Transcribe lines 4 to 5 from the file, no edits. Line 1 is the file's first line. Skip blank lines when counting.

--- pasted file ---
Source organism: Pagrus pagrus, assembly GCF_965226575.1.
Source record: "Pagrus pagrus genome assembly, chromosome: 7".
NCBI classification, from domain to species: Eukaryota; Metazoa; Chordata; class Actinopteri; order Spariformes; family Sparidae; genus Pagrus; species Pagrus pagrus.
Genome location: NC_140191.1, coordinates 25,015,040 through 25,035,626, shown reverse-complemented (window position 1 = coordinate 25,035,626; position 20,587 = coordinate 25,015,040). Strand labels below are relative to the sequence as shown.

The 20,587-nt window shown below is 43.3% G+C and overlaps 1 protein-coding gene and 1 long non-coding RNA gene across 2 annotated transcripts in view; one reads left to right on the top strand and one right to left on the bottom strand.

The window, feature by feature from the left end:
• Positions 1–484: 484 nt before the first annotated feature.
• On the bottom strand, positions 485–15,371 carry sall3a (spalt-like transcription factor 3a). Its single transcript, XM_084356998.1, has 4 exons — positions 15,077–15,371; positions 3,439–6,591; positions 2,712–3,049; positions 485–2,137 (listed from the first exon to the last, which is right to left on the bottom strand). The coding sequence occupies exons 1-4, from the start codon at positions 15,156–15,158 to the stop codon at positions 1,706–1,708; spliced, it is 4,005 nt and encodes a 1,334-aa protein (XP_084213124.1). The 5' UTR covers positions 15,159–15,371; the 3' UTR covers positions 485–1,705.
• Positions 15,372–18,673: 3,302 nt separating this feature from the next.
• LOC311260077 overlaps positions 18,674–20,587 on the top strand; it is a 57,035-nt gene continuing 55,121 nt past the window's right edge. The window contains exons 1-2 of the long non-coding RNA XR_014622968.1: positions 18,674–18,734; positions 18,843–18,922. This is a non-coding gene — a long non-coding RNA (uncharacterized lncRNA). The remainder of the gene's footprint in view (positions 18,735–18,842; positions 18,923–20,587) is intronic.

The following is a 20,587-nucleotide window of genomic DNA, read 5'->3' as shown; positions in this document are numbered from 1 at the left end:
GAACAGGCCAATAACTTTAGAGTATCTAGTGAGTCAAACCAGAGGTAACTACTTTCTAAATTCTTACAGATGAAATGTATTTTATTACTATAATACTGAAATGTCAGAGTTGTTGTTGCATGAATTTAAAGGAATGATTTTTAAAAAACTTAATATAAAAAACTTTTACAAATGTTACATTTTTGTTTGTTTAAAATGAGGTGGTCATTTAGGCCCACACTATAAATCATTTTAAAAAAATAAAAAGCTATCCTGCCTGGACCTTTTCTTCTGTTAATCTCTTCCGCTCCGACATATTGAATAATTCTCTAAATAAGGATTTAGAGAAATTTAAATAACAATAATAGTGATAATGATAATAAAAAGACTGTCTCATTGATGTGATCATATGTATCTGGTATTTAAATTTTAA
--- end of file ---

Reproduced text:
Genome location: NC_140191.1, coordinates 25,015,040 through 25,035,626, shown reverse-complemented (window position 1 = coordinate 25,035,626; position 20,587 = coordinate 25,015,040). Strand labels below are relative to the sequence as shown.

The 20,587-nt window shown below is 43.3% G+C and overlaps 1 protein-coding gene and 1 long non-coding RNA gene across 2 annotated transcripts in view; one reads left to right on the top strand and one right to left on the bottom strand.